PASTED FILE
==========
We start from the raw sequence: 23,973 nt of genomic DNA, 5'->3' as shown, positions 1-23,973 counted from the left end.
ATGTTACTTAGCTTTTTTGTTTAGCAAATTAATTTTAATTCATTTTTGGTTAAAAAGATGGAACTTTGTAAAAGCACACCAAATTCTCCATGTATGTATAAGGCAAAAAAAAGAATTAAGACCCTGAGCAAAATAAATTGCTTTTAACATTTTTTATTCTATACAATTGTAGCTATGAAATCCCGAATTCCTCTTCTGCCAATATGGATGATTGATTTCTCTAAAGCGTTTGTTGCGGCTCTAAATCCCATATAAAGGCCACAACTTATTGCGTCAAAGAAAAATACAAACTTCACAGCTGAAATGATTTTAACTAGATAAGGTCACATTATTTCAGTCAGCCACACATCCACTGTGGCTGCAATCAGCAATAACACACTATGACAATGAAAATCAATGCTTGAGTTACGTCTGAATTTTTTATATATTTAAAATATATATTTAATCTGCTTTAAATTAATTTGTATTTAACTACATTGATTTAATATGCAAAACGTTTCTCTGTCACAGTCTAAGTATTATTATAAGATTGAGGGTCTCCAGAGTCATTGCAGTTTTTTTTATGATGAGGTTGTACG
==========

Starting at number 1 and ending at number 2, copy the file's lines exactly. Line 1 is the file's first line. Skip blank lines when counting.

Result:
We start from the raw sequence: 23,973 nt of genomic DNA, 5'->3' as shown, positions 1-23,973 counted from the left end.
ATGTTACTTAGCTTTTTTGTTTAGCAAATTAATTTTAATTCATTTTTGGTTAAAAAGATGGAACTTTGTAAAAGCACACCAAATTCTCCATGTATGTATAAGGCAAAAAAAAGAATTAAGACCCTGAGCAAAATAAATTGCTTTTAACATTTTTTATTCTATACAATTGTAGCTATGAAATCCCGAATTCCTCTTCTGCCAATATGGATGATTGATTTCTCTAAAGCGTTTGTTGCGGCTCTAAATCCCATATAAAGGCCACAACTTATTGCGTCAAAGAAAAATACAAACTTCACAGCTGAAATGATTTTAACTAGATAAGGTCACATTATTTCAGTCAGCCACACATCCACTGTGGCTGCAATCAGCAATAACACACTATGACAATGAAAATCAATGCTTGAGTTACGTCTGAATTTTTTATATATTTAAAATATATATTTAATCTGCTTTAAATTAATTTGTATTTAACTACATTGATTTAATATGCAAAACGTTTCTCTGTCACAGTCTAAGTATTATTATAAGATTGAGGGTCTCCAGAGTCATTGCAGTTTTTTTTATGATGAGGTTGTACG